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New Year, New You

5 Tips on How to Drink Less Alcohol

If going one glass of wine over the line at your last dinner party has you resolving to drink less, try these tips.

By Alexandra Kay
Glass of red & white wineQuentin Bacon

Don’t Rely Solely on Willpower

“People forget that environment is incredibly powerful for modifying behavior,” says John C. Norcross, Ph.D., author of Changeology: 5 Steps to Realizing Your Goals and Resolutions ($25, amazon.com), who studies New Year’s resolutions and the ways in which people are motivated to change their lives. Exercising willpower is only half the story; we also need to modify our environment. So if you’re trying to cut back on drinking, avoid situations—like parties or nights out with friends—that may tempt you into over-imbibing. Instead, invite friends to your home for dinner, where you can better control the amount of alcohol you serve (and drink).

Visualize the Behavior You Desire

Say you do go to a party: How do you stop yourself from overindulging? “Spend a few minutes before the event visualizing yourself acting in the way you would prefer to behave,” says John McGrail, Ph.D., author of The Synthesis Effect: Your Direct Path to Personal Power and Transformation ($16, amazon.com). Imagine yourself not going beyond your appropriate limit and walking out of the event feeling great, with a big smile on your face. Having pictured the desired behavior, your inner computer will choose that reality, making it much easier to drink less or not at all.

Replace the Behavior You’re Trying to Eliminate

Doing something you enjoy allows you to focus on action (playing tennis, for example) rather than inaction (not drinking). “One of the real difficulties with the resolutions people make is that they’re negative resolutions,” says Art Markman, Ph.D., a cognitive scientist at the University of Texas, an expert on willpower and motivation, and the author of Smart Thinking: Three Essential Keys to Solve Problems, Innovate, and Get Things Done ($25, amazon.com). “Instead, figure out what you can do today that’s fun and exciting and also will have the side effect of your not drinking.”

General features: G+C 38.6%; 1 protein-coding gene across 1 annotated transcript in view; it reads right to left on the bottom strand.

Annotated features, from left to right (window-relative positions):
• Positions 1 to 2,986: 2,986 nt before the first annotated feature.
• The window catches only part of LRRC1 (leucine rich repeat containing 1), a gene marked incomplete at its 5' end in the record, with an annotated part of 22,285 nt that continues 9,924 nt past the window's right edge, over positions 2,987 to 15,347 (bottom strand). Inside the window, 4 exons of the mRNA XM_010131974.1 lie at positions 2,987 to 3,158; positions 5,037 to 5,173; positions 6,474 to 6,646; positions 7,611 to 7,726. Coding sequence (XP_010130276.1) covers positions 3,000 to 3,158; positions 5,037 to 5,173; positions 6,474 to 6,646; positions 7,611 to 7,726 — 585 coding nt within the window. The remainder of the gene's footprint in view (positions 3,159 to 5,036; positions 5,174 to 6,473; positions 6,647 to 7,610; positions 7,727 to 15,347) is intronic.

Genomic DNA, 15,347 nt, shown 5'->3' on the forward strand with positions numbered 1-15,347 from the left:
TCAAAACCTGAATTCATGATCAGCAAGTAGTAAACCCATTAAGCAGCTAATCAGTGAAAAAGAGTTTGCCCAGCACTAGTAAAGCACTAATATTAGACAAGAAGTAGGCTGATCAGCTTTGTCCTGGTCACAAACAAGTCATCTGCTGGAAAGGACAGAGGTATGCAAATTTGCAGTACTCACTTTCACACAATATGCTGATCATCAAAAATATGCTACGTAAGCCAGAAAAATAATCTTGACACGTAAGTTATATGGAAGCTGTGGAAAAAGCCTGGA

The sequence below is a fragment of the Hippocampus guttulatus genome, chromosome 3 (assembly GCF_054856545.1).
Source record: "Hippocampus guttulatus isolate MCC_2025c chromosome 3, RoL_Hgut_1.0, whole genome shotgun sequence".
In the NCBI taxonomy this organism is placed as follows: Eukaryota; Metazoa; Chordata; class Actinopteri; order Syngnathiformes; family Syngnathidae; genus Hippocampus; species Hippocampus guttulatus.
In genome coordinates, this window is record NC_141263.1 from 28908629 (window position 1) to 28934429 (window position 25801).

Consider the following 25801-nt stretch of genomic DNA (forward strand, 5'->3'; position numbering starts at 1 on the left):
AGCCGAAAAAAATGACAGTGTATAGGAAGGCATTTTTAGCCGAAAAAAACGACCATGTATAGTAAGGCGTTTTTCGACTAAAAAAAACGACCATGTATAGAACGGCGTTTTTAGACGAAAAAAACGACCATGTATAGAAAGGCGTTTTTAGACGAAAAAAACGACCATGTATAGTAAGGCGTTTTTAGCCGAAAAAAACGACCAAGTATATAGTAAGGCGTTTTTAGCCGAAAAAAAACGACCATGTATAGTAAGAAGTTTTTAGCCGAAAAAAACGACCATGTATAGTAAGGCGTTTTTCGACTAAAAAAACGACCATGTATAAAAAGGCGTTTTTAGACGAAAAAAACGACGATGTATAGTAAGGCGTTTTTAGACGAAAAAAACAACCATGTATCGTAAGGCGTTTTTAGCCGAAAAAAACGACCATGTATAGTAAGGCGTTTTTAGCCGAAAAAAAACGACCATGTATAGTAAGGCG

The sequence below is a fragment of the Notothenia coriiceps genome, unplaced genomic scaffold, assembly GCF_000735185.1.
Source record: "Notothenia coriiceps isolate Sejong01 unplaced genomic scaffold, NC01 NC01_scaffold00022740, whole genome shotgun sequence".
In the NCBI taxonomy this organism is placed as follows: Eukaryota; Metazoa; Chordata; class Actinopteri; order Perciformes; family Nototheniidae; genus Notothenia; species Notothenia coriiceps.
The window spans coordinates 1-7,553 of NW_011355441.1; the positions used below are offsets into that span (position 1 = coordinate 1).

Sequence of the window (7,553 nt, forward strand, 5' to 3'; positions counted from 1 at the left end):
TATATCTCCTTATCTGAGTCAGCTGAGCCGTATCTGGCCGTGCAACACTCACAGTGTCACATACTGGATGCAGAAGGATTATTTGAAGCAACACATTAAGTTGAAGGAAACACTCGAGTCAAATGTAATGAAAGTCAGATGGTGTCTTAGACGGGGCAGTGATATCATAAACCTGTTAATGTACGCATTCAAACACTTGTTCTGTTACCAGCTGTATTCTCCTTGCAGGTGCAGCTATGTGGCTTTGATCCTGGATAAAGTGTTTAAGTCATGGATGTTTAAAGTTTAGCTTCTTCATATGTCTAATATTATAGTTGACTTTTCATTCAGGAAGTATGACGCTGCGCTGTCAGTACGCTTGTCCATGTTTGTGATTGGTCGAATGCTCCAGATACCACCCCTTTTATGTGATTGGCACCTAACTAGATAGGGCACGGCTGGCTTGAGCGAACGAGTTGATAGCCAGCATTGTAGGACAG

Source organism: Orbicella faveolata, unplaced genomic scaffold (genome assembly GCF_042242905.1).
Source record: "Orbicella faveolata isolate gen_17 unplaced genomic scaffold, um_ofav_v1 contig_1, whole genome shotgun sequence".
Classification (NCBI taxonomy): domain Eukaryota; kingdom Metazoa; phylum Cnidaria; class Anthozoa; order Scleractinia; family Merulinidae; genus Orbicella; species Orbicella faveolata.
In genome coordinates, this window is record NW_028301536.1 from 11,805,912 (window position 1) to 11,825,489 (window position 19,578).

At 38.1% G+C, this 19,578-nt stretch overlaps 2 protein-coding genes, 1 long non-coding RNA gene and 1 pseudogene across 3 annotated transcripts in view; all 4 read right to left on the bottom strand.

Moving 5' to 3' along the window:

Exercise Your Memory

Give your brain a workout. “People who are impulsive have impaired working memory,” says David Sack, M.D., CEO of Promises Treatment Center in Malibu, California. This diminished memory leads to diminished willpower, too: They aren’t always good at planning out the steps they need to take to avoid temptation. Using memory exercises to boost your brain, though, can increase your ability to plan and improve your self-control, and thus your ability to say no to that second or third drink.

Avoid “All or Nothing” Thinking

Keep in mind that you’re really developing a new pattern of behavior, and no one does that perfectly the first time. “Slipups happen; you can’t beat yourself up over them,” says Reid K. Hester, director of the research division of Behavior Therapy Associates, LLC, an organization of psychologists that provides research and training on alcohol and drug problems, and creator of Moderation.org, which offers support to people who want to cut back their drinking. “At the same time, don’t give yourself permission to continue the behavior.” Think of your setback as a lesson: Use it to determine what you can do differently next time.

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